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We’ve learned in the last few chapters that monetary policy is not the end-all and be-all of the economy or even of policymakers’ attempts to manipulate it. But we knew that before. The question before us is, Given what we know of IS-LM and AS-AD, just how important is monetary policy? And how do we know? We’ve got theories galore—notions about how changes in sundry variables, like interest rates, create certain outcomes, like changes in prices and aggregate output. But how well do those theories describe reality? To answer those questions, we need empirical evidence, good hard numbers. We also need to know how scientists and social scientists evaluate such evidence.
Structural models explicitly link variables from initial cause all the way to final effect via every intermediate step along the causal chain. Reduced-form evidence makes assertions only about initial causes and ultimate effects, treating the links in between as an impenetrable black box. The quantity theory makes just such a reduced-form claim when it asserts that, as the money supply increases, so too does output. In other words, the quantity theory is not explicit about the transmission mechanismsHow A leads to B in a causal chain; how A is transmitted, so to speak, to B. of monetary policy. On the other hand, the assertion that increasing the money supply decreases interest rates, which spurs investment, which leads to higher output, ceteris paribus, is a structural model. Such a model can be assessed at every link in the chain: MS up, i down, I up, Y up. If the relationship between MS and Y begins to break down, economists with a structural model can try to figure out specifically why. Those touting only a reduced-form model will be flummoxed. Structural models also strengthen our confidence that changes in MS cause changes in Y.
Because they leave so much out, reduced-form models may point only to variables that are correlated, that rise and fall in tandem over time. Correlation, alas, is not causation; the link between variables that are only correlated can be easily broken. All sorts of superstitions are based on mere correlation, as their practitioners eventually discover to their chagrin and loss,http://www.dallasobserver.com/2005-09-08/dining/tryst-of-fate/ like those who wear goofy-looking rally caps to win baseball games.http://en.wikipedia.org/wiki/Rally_cap Reverse causation is also rampant. People who see a high correlation between X and Y often think that X causes Y when in fact Y causes X. For example, there is a high correlation between fan attendance levels and home team victories. Some superfanshttp://en.wikipedia.org/wiki/Bill_Swerski's_Superfans take this to “prove” that high attendance causes the home team to win by acting as a sixth, tenth, or twelfth player, depending on the sport. Fans have swayed the outcome of a few games, usually by touching baseballs still in play,http://www.usatoday.com/sports/columnist/lopresti/2003-10-15-lopresti_x.htm but the causation mostly runs in the other direction—teams that win many games tend to attract more fans.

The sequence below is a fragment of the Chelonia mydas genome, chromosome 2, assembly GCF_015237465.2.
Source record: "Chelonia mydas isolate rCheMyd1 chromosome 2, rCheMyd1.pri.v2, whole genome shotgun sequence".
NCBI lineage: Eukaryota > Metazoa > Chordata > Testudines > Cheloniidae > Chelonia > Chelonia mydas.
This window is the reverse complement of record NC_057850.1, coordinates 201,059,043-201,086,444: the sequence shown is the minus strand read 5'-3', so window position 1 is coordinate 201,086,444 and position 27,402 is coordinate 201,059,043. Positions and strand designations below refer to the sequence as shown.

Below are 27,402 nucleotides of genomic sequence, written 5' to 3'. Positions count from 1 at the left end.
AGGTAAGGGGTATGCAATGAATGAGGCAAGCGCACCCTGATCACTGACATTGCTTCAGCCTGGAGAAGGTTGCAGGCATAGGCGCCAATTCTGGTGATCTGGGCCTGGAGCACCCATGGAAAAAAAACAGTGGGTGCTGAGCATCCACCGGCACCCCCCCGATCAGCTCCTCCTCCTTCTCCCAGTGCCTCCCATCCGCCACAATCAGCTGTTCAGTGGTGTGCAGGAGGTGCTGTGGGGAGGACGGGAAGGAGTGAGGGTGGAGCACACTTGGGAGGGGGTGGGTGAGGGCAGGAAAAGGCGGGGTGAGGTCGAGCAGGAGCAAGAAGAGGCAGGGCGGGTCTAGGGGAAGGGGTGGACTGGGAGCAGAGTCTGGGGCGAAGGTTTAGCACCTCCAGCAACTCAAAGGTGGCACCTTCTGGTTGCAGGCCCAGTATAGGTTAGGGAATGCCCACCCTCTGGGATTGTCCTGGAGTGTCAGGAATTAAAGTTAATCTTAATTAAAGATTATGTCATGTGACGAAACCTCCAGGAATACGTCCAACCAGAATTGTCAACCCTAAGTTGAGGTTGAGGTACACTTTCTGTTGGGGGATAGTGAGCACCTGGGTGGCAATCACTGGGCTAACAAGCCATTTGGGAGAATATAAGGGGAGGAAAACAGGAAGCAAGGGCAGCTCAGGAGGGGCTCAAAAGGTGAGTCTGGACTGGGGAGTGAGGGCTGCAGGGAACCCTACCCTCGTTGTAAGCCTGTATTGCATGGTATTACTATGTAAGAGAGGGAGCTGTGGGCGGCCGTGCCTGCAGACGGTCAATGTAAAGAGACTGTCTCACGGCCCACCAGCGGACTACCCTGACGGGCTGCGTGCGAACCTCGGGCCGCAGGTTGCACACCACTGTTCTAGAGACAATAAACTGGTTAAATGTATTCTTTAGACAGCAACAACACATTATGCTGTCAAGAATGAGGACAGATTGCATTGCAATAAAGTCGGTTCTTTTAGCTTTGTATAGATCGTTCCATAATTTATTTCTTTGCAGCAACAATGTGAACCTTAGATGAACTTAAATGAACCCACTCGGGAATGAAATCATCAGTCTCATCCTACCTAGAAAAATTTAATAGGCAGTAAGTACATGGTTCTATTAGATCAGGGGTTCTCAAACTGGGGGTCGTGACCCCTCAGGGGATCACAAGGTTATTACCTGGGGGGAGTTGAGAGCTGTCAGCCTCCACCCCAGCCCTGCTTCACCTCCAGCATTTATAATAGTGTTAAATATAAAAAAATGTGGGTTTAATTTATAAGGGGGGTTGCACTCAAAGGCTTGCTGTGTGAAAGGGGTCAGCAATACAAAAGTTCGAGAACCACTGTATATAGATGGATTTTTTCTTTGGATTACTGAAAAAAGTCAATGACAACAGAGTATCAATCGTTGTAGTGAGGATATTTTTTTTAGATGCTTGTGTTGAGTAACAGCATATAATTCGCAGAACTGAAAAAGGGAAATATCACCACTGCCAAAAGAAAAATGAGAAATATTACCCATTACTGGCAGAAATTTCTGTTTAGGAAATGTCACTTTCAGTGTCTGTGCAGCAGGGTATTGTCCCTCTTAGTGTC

Omitted variables can also cloud the connections made by reduced-form models. “Caffeine drinkers have higher rates of coronary heart disease (CHD) than people who don’t consume caffeine” is a reduced-form model that probably suffers from omitted variables in the form of selection biases. In other words, caffeine drinkers drink caffeine because they don’t get enough sleep; have hectic, stressful lives; and so forth. It may be that those other factors give them heart attacks, not the caffeine per se. Or the caffeine interacts with those other variables in complex ways that are difficult to unravel without growing human beings in test tubes (even more alarming!).
A recent reduced-form study shows a high degree of correlation between smoking marijuana and bad life outcomes: long stints of unemployment, criminal arrests, higher chance of disability, lower lifetime income, and early death. Does that study effectively condemn pot smoking?
Not nearly as much as it would if it presented a structural model that carefully laid out and tested the precise chain by which marijuana smoking causes those bad outcomes. Omitted variables and even reverse causation can be at play in the reduced-form version. For example, some people smoke pot because they have cancer. Some cancer treatments require nasty doses of chemotherapy, the effect of which is to cause pain and reduce appetite. Taking a toke reduces the pain and restores appetite. Needless to say, such people have lower life expectancies than people without cancer. Therefore, they have lower lifetime income and a higher chance of disability and unemployment. Because not all states have medical marijuana exceptions, they are also more liable to criminal arrest. Similarly, unemployed people might be more likely to take a little Mary Jane after lunch or perhaps down a couple of cannabis brownies for dessert, again reversing the direction of causation. A possible omitted variable is selection bias: people who smoke pot might be less educated than those who abstain from the weed, and it is the dearth of education that leads to high unemployment, more arrests, and so forth. Unfortunately, bad science like this study pervades public discourse. Of course, this does not mean that you should go get yourself a blunt. Study instead. Correlation studies show that studying . . . .